The wealth tax is back. Every time I think that Vince Cable’s idea to crush the rich by making them pay an extra levy on their value of their houses (maybe from £2m up, maybe from £1m up) is dead, someone writes an editorial on it, the Today programme picks up on it, and off we go again.
I have written about this here before so I won’t repeat myself too much. The main points are:
• we already have a wealth tax, albeit a badly collected one (IHT);
• it would difficult and expensive to collect;
• it adds yet another layer of double or even triple taxation to an already unfair and complicated system;
• with fiscal drag, it will be no time at all before it is not a wealth tax, but an everyman tax – just like the 40% rate.
We all know how this stuff works, so why would we agree to a wealth tax unless another tax was scrapped at the same time?
However, there is one group on which I think a mansion tax might be worth discussing: the non-resident rich.
Look around central London at night. See any lights on in the houses of Mayfair or Chelsea? No? That’s because no one lives there. All too many of the very high priced houses in the centre of our capital city belong to foreigners who spend all their time somewhere else.
That comes with a cost for us: it pushes up house prices throughout the city and it makes London a much less liveable place all round (you can’t form a community in London with neighbours who live in Athens and Dubai).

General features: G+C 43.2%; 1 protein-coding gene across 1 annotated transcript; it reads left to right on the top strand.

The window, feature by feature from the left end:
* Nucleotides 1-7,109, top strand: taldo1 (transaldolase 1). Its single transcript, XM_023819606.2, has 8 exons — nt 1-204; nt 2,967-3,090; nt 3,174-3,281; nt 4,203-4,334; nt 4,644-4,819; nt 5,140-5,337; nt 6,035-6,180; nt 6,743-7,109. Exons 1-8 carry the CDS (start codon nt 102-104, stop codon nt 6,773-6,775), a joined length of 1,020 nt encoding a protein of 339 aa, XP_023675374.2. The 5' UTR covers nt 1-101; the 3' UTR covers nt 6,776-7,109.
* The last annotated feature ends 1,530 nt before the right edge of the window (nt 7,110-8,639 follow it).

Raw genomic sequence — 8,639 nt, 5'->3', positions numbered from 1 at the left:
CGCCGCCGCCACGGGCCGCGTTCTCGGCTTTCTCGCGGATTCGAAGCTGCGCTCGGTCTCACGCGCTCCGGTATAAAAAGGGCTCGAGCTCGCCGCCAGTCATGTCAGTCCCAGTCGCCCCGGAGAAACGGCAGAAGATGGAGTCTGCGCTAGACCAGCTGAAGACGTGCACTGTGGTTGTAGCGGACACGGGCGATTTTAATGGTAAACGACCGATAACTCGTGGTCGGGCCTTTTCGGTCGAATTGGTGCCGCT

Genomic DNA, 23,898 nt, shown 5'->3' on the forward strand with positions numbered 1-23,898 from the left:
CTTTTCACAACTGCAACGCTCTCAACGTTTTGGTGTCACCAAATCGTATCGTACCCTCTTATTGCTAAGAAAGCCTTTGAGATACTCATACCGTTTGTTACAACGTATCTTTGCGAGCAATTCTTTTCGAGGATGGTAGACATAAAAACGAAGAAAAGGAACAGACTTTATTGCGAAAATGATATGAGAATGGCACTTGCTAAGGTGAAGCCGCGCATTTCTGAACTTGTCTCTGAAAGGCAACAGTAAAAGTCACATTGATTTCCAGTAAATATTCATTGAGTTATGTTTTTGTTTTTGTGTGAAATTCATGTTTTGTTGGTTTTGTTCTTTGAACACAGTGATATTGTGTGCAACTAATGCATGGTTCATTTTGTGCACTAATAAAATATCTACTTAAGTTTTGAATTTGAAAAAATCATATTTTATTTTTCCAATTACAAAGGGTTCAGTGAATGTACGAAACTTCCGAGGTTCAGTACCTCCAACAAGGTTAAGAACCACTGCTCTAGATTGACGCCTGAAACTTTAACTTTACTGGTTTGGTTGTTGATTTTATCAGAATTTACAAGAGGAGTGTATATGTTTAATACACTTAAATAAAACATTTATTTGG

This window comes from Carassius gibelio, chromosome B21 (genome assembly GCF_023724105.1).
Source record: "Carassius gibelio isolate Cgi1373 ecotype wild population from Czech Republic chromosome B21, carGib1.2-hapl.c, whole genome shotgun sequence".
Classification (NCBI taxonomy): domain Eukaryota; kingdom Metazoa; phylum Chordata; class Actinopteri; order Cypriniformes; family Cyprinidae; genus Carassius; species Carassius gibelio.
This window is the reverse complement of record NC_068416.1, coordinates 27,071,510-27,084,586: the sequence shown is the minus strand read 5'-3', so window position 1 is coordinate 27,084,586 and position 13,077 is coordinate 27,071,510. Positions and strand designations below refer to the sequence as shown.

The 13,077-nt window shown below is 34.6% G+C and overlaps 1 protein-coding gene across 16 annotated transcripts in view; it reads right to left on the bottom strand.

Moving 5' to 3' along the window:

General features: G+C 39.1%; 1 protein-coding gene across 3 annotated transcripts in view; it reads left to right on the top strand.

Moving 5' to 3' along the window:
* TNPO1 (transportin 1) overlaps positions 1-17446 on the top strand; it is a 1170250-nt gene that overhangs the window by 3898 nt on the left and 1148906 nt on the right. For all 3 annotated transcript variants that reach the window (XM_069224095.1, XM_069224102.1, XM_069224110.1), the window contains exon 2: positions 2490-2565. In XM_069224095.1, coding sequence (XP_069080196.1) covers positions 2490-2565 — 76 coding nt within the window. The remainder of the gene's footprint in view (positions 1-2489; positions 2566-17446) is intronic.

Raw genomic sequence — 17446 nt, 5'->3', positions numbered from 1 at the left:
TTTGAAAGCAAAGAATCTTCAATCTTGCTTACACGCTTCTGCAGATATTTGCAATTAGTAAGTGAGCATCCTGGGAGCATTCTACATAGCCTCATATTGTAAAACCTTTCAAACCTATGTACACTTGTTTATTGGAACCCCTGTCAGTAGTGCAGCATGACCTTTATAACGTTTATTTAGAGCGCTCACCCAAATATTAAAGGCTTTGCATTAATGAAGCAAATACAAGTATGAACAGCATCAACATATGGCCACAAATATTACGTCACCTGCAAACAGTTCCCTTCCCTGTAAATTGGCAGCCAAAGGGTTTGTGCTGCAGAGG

But it comes at very little cost to the non-resident investors. They rarely pay stamp duty, and they pay no other taxes during their holding period other than council tax. That makes them, as an irritable friend trying to buy a house in London puts it, “effectively very cheap safety deposit boxes in a safe well regulated economy for those who make their money in less well regulated economies and who aren’t in the UK often enough to make a material contribution to the domestic economy”.
Put your money with a wealth manager in an effort to keep it safe and it will cost you a good 1% (plus) of the value of your assets a year. Buy a £10m house in Mayfair and your annual management fee/deposit box security fee will be the price of Westminster council tax. That’s £1,376 – something of a bargain if you think of it as a management fee charged by the UK state/taxpayer to the foreign investor.
Particularly interesting in this context is the fact that, while the UK doesn’t much seem to fancy taxing high value property owned by non-residents, other countries have no such qualms.
If you look at the budget passed in Italy in December, you will see that it includes a levy of 0.76% of the value of property held abroad by Italians resident in Italy, minus any similar taxes already levied in the country in which the property is held.
A good slug of central London property is owned by Italians. It seems that if we won’t take taxes on non-resident-owned property in our own capital city, Italy will do it instead.